One should never say never, but it appears that the Palestinians have shut the door against the idea of a state.
Too often they have done what Abba Eban placed in the handbook of political aphorisms, missing yet another opportunity to miss an opportunity.
One can produce numerous explanations of their fatality.
•An insistence on a monopoly of justice for their claims
•Not taking account of the economic, military, and political weight of Israel, and the need to adjust their demands to what Israel would be likely to accept
•Becoming overly reliant on economic and political aid from others, thus depriving themselves of the opportunity to mature into a self-reliant entity capable of recognizing opportunities and dangers
•Wearing out their supporters with their excessive demands and insufficient flexibility, not only among sympathetic Israelis, but also among western governments and even their supposed friends among Arab governments
•Widespread disappointment--among Israelis, westerners, and Arabs--from the violence and chaos that has come from Arab spring
The most recent signs of these problems are
Yet another expression of Palestinian demands for others to solve their problems. Prior to the Israeli election, members of the West Bank ruling clique perceived a move to the right, and began pleading for others to pressure the Israelis into doing what the Palestinians consider proper. In the Palestinian parlance, the proper is accepting the Palestinian narrative of history and the Palestinian demands for refugees, a substantial share of Jerusalem, and the rest of the well known list.
In what Arab commentators have called a break through toward a recognition of the Israeli reality, the Arab League issued a request of Israeli Arabs not to boycott the Israeli election. In years past, the international Arab community has considered Israeli Arabs traitors for remaining in Israel and participating in its politics. Jerusalem Arabs are steadfast--and under considerable pressure--not to vote in municipal elections. There was a call issued by Israeli Arab activists to protest Netanyahu by boycotting the national election. However, the Arab League weighed in during the last week to urge participation. Perhaps responding to that, Israeli Arabs participated in greater numbers than the previous election, as did Jews.
What this means for larger Arab support of Palestinian nationalism is not entirely clear. However, it may be taken along with the significant and persistent shortfalls between the money promised and actually delivered from Arab coffers to suggest Arab fatigue with the Palestinian leadership.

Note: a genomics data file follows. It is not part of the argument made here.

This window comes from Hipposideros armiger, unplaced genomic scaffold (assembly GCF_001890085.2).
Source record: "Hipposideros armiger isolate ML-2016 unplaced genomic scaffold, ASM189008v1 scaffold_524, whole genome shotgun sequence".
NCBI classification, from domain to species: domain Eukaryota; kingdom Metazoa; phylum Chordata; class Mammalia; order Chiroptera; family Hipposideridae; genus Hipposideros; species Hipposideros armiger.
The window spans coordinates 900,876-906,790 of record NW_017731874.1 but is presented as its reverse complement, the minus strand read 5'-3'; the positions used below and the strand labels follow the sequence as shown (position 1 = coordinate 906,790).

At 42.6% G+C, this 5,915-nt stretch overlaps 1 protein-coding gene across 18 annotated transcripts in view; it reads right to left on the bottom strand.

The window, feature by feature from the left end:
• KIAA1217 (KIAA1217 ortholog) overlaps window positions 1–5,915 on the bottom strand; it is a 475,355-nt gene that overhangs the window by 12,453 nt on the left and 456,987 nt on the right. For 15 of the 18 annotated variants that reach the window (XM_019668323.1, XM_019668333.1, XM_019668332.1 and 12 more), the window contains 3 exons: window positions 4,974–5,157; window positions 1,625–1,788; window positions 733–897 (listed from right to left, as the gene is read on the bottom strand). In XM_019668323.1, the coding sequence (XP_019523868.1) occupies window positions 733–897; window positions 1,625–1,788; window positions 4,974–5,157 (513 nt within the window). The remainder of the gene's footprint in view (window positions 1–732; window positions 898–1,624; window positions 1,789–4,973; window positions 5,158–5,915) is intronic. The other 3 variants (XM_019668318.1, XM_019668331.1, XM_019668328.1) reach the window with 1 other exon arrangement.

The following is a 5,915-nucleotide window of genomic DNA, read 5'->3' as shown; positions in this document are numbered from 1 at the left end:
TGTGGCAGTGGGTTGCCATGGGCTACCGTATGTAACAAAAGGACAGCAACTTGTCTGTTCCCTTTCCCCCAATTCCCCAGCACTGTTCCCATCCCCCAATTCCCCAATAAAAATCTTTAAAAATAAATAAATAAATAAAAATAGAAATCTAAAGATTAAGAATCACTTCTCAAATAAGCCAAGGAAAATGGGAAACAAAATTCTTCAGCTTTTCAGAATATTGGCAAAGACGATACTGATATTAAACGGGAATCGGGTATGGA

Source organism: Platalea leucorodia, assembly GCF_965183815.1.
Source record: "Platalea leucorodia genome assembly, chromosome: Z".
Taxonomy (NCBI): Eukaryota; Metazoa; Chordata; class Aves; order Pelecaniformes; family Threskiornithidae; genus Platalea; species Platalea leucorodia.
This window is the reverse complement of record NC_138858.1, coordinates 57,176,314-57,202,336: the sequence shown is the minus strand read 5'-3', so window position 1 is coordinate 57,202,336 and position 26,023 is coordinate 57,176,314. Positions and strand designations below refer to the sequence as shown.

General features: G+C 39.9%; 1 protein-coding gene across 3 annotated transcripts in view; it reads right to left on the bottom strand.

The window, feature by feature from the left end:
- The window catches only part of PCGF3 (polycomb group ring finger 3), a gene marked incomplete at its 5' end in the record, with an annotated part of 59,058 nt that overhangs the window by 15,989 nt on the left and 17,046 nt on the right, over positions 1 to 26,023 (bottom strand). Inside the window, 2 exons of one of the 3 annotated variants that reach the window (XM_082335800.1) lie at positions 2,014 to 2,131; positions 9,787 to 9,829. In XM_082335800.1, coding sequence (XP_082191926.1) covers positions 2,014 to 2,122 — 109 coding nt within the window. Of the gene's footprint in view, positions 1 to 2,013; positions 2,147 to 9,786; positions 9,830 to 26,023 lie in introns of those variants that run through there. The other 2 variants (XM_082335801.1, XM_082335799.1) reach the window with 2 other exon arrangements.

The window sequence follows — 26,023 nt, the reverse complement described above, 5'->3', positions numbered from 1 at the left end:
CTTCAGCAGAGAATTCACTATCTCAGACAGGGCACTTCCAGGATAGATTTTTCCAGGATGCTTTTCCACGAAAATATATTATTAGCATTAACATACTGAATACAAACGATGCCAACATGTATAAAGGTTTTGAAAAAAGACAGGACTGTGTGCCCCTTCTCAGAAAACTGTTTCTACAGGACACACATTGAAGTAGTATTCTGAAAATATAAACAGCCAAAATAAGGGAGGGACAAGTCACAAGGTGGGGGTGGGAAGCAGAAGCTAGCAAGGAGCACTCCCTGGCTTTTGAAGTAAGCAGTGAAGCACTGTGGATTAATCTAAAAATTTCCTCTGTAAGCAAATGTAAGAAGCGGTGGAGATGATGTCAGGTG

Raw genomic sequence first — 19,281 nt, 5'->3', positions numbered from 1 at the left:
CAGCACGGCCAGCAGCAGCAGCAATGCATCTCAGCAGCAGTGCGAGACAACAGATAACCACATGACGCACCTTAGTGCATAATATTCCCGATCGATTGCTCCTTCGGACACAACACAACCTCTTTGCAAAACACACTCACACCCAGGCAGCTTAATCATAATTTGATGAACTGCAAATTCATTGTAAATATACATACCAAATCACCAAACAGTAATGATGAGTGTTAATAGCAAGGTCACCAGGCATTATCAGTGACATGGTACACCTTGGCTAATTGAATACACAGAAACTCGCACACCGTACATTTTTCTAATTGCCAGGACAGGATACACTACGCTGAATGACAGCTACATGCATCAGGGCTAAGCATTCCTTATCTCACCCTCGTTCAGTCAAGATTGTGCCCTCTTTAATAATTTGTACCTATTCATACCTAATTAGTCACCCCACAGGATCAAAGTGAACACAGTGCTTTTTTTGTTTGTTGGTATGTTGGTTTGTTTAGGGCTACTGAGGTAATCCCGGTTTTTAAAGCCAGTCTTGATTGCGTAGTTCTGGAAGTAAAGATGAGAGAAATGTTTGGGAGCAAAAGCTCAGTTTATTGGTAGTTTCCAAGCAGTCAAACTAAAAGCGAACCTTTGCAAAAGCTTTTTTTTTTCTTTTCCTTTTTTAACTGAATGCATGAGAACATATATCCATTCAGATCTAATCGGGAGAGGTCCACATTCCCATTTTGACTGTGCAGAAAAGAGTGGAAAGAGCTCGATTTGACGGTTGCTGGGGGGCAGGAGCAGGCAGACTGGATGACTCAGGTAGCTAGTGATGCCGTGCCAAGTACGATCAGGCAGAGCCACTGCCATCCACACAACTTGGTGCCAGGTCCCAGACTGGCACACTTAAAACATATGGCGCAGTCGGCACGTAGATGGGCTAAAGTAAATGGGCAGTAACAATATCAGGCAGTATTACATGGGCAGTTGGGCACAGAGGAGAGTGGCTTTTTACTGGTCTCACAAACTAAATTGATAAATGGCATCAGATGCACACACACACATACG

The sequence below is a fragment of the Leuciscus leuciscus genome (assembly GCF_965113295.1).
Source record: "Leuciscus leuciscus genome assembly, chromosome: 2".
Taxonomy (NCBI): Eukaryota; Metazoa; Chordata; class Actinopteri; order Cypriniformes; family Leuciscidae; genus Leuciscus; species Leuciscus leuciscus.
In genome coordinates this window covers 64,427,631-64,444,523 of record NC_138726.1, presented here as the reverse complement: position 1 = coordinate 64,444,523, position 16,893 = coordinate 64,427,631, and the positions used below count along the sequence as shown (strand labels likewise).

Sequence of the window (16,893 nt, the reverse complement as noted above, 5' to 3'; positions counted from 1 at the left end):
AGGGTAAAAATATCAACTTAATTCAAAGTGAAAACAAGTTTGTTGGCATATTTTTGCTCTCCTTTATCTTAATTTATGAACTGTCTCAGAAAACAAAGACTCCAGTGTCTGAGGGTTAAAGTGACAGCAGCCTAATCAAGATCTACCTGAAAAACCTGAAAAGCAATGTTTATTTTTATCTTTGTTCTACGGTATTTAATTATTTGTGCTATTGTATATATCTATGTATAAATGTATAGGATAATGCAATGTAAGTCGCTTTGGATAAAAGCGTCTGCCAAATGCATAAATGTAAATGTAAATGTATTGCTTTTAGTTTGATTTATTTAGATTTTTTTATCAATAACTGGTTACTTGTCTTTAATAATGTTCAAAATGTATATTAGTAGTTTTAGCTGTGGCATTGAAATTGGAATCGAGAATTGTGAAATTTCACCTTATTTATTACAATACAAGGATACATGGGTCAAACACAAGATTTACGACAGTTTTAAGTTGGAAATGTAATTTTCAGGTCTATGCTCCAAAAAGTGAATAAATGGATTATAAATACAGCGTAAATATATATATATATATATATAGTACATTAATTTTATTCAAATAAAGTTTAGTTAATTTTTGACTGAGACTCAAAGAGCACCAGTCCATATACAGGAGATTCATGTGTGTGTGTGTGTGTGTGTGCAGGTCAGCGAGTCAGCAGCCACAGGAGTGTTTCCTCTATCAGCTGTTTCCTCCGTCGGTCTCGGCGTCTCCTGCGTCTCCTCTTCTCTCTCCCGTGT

We are also hearing Arab voices that Israeli Arab Knesset Members ought to spend less time on their extremist nationalist demands--which get their constituents nowhere--and begin emphasizing economic concerns. Perhaps one day they will learn to work like minority politicians who have become successful elsewhere, and go along in order to get along.
It's also not clear if the larger message about the failure of the Palestinian dreams is apparent to the American White House and those political leaders in Europe who follow its leadership. We have heard from on high that the President is likely to withdraw from active involvement in the mess of the Middle East, along with what may only be a routine output from White House and State Department bureaucracies that Israel and the Palestinians must return to meaningful negotiations.
If one listens carefully, it is also possible to hear from Israeli politicians their commitment to negotiations.
This suggests that Israelis likely to be in high office have not fallen off the world, and will continue playing the games required to remain acceptable in the community of decent countries.
However, much more prominent in what the new MKs are saying is their support of evening the weight of domestic responsibilities. This means pushing the Haredim out of the academies and into the army or national service, and especially to work, and insisting that their youngsters learn something that will help them earn a living, support their families, and pay taxes like the rest of us.
The Israeli routine expression is that the door remains open to negotiations, without preconditions, as long as the Palestinians are willing to recognize Israel as a Jewish state. The latest Palestinian expression is that they are willing to negotiate as long as Israel recognizes the legitimacy of their state. Now Palestinian expressions come with a threat that they will use their recent blessing from the UN General Assembly in order to bring a case against Israel for violating international law by continuing settlement activity, and that the Palestinians will exercise that option if Israel builds in E 1.
I will not conclude by declaring that the door is closed and locked with respect to a Palestinian state. However, the door is closed, even if not yet locked never to be opened by someone who held the key and has thrown it away.
At least for the time being, which can last who knows how long, the Palestinians will continue to have substantial autonomy in the West Bank and--separately--in Gaza, with increases in autonomy and freedoms of movement, import, and export as long as they behave themselves. That means severely limited violence against Israelis.
We, or our children, or their descendants, will see how long this lasts.
Ira Sharkansky (Emeritus)
Department of Political Science
Hebrew University of Jerusalem